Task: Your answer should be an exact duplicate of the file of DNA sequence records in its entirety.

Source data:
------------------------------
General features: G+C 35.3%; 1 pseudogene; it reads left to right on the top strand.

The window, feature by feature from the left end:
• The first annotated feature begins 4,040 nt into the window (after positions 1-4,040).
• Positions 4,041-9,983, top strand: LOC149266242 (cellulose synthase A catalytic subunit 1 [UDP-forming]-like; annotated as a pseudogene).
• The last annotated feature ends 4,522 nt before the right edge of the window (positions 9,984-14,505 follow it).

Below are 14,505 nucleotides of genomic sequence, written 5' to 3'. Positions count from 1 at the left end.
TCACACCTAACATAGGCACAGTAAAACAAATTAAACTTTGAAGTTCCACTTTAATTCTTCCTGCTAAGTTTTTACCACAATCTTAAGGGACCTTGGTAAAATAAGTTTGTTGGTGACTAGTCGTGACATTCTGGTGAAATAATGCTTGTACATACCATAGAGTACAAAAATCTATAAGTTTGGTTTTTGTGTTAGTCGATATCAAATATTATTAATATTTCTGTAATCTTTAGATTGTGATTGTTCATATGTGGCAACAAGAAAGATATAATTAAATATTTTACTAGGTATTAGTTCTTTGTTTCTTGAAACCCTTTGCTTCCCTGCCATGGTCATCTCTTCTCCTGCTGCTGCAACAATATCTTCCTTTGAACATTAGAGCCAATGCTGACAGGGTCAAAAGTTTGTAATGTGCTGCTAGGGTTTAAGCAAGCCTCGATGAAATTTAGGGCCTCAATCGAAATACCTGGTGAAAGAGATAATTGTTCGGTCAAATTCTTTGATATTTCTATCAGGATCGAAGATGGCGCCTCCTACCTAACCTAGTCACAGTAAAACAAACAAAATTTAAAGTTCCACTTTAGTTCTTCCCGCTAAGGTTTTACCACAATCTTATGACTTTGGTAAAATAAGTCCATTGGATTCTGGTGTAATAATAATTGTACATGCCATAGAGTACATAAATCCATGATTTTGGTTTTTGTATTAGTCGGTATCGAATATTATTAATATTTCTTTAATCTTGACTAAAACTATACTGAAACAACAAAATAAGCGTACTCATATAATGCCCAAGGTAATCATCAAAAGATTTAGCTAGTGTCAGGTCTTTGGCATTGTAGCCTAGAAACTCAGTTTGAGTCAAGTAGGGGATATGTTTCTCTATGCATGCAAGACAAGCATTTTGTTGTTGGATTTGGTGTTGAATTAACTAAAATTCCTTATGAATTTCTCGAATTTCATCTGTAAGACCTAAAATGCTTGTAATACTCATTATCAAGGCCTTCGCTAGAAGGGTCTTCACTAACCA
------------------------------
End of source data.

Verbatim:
General features: G+C 35.3%; 1 pseudogene; it reads left to right on the top strand.

The window, feature by feature from the left end:
• The first annotated feature begins 4,040 nt into the window (after positions 1-4,040).
• Positions 4,041-9,983, top strand: LOC149266242 (cellulose synthase A catalytic subunit 1 [UDP-forming]-like; annotated as a pseudogene).
• The last annotated feature ends 4,522 nt before the right edge of the window (positions 9,984-14,505 follow it).

Below are 14,505 nucleotides of genomic sequence, written 5' to 3'. Positions count from 1 at the left end.
TCACACCTAACATAGGCACAGTAAAACAAATTAAACTTTGAAGTTCCACTTTAATTCTTCCTGCTAAGTTTTTACCACAATCTTAAGGGACCTTGGTAAAATAAGTTTGTTGGTGACTAGTCGTGACATTCTGGTGAAATAATGCTTGTACATACCATAGAGTACAAAAATCTATAAGTTTGGTTTTTGTGTTAGTCGATATCAAATATTATTAATATTTCTGTAATCTTTAGATTGTGATTGTTCATATGTGGCAACAAGAAAGATATAATTAAATATTTTACTAGGTATTAGTTCTTTGTTTCTTGAAACCCTTTGCTTCCCTGCCATGGTCATCTCTTCTCCTGCTGCTGCAACAATATCTTCCTTTGAACATTAGAGCCAATGCTGACAGGGTCAAAAGTTTGTAATGTGCTGCTAGGGTTTAAGCAAGCCTCGATGAAATTTAGGGCCTCAATCGAAATACCTGGTGAAAGAGATAATTGTTCGGTCAAATTCTTTGATATTTCTATCAGGATCGAAGATGGCGCCTCCTACCTAACCTAGTCACAGTAAAACAAACAAAATTTAAAGTTCCACTTTAGTTCTTCCCGCTAAGGTTTTACCACAATCTTATGACTTTGGTAAAATAAGTCCATTGGATTCTGGTGTAATAATAATTGTACATGCCATAGAGTACATAAATCCATGATTTTGGTTTTTGTATTAGTCGGTATCGAATATTATTAATATTTCTTTAATCTTGACTAAAACTATACTGAAACAACAAAATAAGCGTACTCATATAATGCCCAAGGTAATCATCAAAAGATTTAGCTAGTGTCAGGTCTTTGGCATTGTAGCCTAGAAACTCAGTTTGAGTCAAGTAGGGGATATGTTTCTCTATGCATGCAAGACAAGCATTTTGTTGTTGGATTTGGTGTTGAATTAACTAAAATTCCTTATGAATTTCTCGAATTTCATCTGTAAGACCTAAAATGCTTGTAATACTCATTATCAAGGCCTTCGCTAGAAGGGTCTTCACTAACCA